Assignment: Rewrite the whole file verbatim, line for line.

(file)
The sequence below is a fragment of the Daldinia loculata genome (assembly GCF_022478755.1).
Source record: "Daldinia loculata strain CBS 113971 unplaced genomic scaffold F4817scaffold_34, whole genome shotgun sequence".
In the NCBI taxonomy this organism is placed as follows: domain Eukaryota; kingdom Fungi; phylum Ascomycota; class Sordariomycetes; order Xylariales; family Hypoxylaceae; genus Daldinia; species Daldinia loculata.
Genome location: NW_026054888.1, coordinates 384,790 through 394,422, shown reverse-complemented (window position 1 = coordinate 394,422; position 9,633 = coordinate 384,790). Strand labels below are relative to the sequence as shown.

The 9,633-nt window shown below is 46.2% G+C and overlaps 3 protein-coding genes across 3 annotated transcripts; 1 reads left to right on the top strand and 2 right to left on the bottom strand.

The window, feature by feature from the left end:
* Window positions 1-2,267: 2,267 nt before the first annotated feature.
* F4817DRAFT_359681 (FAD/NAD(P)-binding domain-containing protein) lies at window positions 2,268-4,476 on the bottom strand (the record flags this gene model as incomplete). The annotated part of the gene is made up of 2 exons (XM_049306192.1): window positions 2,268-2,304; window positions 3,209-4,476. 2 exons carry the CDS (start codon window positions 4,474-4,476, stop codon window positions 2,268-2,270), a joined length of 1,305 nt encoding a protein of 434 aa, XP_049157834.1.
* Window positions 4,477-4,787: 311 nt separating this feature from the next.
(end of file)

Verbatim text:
The sequence below is a fragment of the Daldinia loculata genome (assembly GCF_022478755.1).
Source record: "Daldinia loculata strain CBS 113971 unplaced genomic scaffold F4817scaffold_34, whole genome shotgun sequence".
In the NCBI taxonomy this organism is placed as follows: domain Eukaryota; kingdom Fungi; phylum Ascomycota; class Sordariomycetes; order Xylariales; family Hypoxylaceae; genus Daldinia; species Daldinia loculata.
Genome location: NW_026054888.1, coordinates 384,790 through 394,422, shown reverse-complemented (window position 1 = coordinate 394,422; position 9,633 = coordinate 384,790). Strand labels below are relative to the sequence as shown.

The 9,633-nt window shown below is 46.2% G+C and overlaps 3 protein-coding genes across 3 annotated transcripts; 1 reads left to right on the top strand and 2 right to left on the bottom strand.

The window, feature by feature from the left end:
* Window positions 1-2,267: 2,267 nt before the first annotated feature.
* F4817DRAFT_359681 (FAD/NAD(P)-binding domain-containing protein) lies at window positions 2,268-4,476 on the bottom strand (the record flags this gene model as incomplete). The annotated part of the gene is made up of 2 exons (XM_049306192.1): window positions 2,268-2,304; window positions 3,209-4,476. 2 exons carry the CDS (start codon window positions 4,474-4,476, stop codon window positions 2,268-2,270), a joined length of 1,305 nt encoding a protein of 434 aa, XP_049157834.1.
* Window positions 4,477-4,787: 311 nt separating this feature from the next.